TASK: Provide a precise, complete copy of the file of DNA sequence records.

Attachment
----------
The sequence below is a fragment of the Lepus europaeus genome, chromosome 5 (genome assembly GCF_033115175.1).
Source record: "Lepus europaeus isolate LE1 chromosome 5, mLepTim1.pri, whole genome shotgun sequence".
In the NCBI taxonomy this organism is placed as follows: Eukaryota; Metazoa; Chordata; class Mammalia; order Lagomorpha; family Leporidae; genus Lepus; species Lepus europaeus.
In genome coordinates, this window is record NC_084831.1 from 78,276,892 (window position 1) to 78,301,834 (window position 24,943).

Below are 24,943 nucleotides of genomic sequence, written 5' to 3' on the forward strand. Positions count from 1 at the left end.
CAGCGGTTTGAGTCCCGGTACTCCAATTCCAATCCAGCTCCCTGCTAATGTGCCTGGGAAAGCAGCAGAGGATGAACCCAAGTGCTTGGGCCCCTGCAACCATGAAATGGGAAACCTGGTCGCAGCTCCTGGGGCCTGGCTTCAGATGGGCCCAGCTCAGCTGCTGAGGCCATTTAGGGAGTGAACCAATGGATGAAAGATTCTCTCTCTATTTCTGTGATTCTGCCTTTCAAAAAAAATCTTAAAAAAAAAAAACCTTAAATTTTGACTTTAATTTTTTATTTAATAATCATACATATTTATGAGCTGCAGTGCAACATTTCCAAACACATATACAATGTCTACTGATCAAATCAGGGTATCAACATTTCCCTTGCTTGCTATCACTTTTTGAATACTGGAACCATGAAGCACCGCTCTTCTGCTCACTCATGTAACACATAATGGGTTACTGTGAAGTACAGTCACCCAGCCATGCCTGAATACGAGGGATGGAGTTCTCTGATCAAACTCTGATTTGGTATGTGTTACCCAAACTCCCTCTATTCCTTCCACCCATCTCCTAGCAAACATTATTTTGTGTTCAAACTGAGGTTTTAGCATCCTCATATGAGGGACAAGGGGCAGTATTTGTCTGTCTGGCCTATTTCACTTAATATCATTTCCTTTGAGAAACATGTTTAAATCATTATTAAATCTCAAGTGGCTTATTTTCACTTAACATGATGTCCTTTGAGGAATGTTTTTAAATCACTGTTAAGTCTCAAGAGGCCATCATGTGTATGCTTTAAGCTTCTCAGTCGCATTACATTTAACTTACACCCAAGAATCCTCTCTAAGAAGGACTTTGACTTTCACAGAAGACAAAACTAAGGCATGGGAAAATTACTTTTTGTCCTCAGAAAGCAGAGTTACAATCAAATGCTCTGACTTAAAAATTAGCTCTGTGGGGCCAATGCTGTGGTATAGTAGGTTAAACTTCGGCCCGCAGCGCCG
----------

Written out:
The sequence below is a fragment of the Lepus europaeus genome, chromosome 5 (genome assembly GCF_033115175.1).
Source record: "Lepus europaeus isolate LE1 chromosome 5, mLepTim1.pri, whole genome shotgun sequence".
In the NCBI taxonomy this organism is placed as follows: Eukaryota; Metazoa; Chordata; class Mammalia; order Lagomorpha; family Leporidae; genus Lepus; species Lepus europaeus.
In genome coordinates, this window is record NC_084831.1 from 78,276,892 (window position 1) to 78,301,834 (window position 24,943).

Below are 24,943 nucleotides of genomic sequence, written 5' to 3' on the forward strand. Positions count from 1 at the left end.
CAGCGGTTTGAGTCCCGGTACTCCAATTCCAATCCAGCTCCCTGCTAATGTGCCTGGGAAAGCAGCAGAGGATGAACCCAAGTGCTTGGGCCCCTGCAACCATGAAATGGGAAACCTGGTCGCAGCTCCTGGGGCCTGGCTTCAGATGGGCCCAGCTCAGCTGCTGAGGCCATTTAGGGAGTGAACCAATGGATGAAAGATTCTCTCTCTATTTCTGTGATTCTGCCTTTCAAAAAAAATCTTAAAAAAAAAAAACCTTAAATTTTGACTTTAATTTTTTATTTAATAATCATACATATTTATGAGCTGCAGTGCAACATTTCCAAACACATATACAATGTCTACTGATCAAATCAGGGTATCAACATTTCCCTTGCTTGCTATCACTTTTTGAATACTGGAACCATGAAGCACCGCTCTTCTGCTCACTCATGTAACACATAATGGGTTACTGTGAAGTACAGTCACCCAGCCATGCCTGAATACGAGGGATGGAGTTCTCTGATCAAACTCTGATTTGGTATGTGTTACCCAAACTCCCTCTATTCCTTCCACCCATCTCCTAGCAAACATTATTTTGTGTTCAAACTGAGGTTTTAGCATCCTCATATGAGGGACAAGGGGCAGTATTTGTCTGTCTGGCCTATTTCACTTAATATCATTTCCTTTGAGAAACATGTTTAAATCATTATTAAATCTCAAGTGGCTTATTTTCACTTAACATGATGTCCTTTGAGGAATGTTTTTAAATCACTGTTAAGTCTCAAGAGGCCATCATGTGTATGCTTTAAGCTTCTCAGTCGCATTACATTTAACTTACACCCAAGAATCCTCTCTAAGAAGGACTTTGACTTTCACAGAAGACAAAACTAAGGCATGGGAAAATTACTTTTTGTCCTCAGAAAGCAGAGTTACAATCAAATGCTCTGACTTAAAAATTAGCTCTGTGGGGCCAATGCTGTGGTATAGTAGGTTAAACTTCGGCCCGCAGCGCCG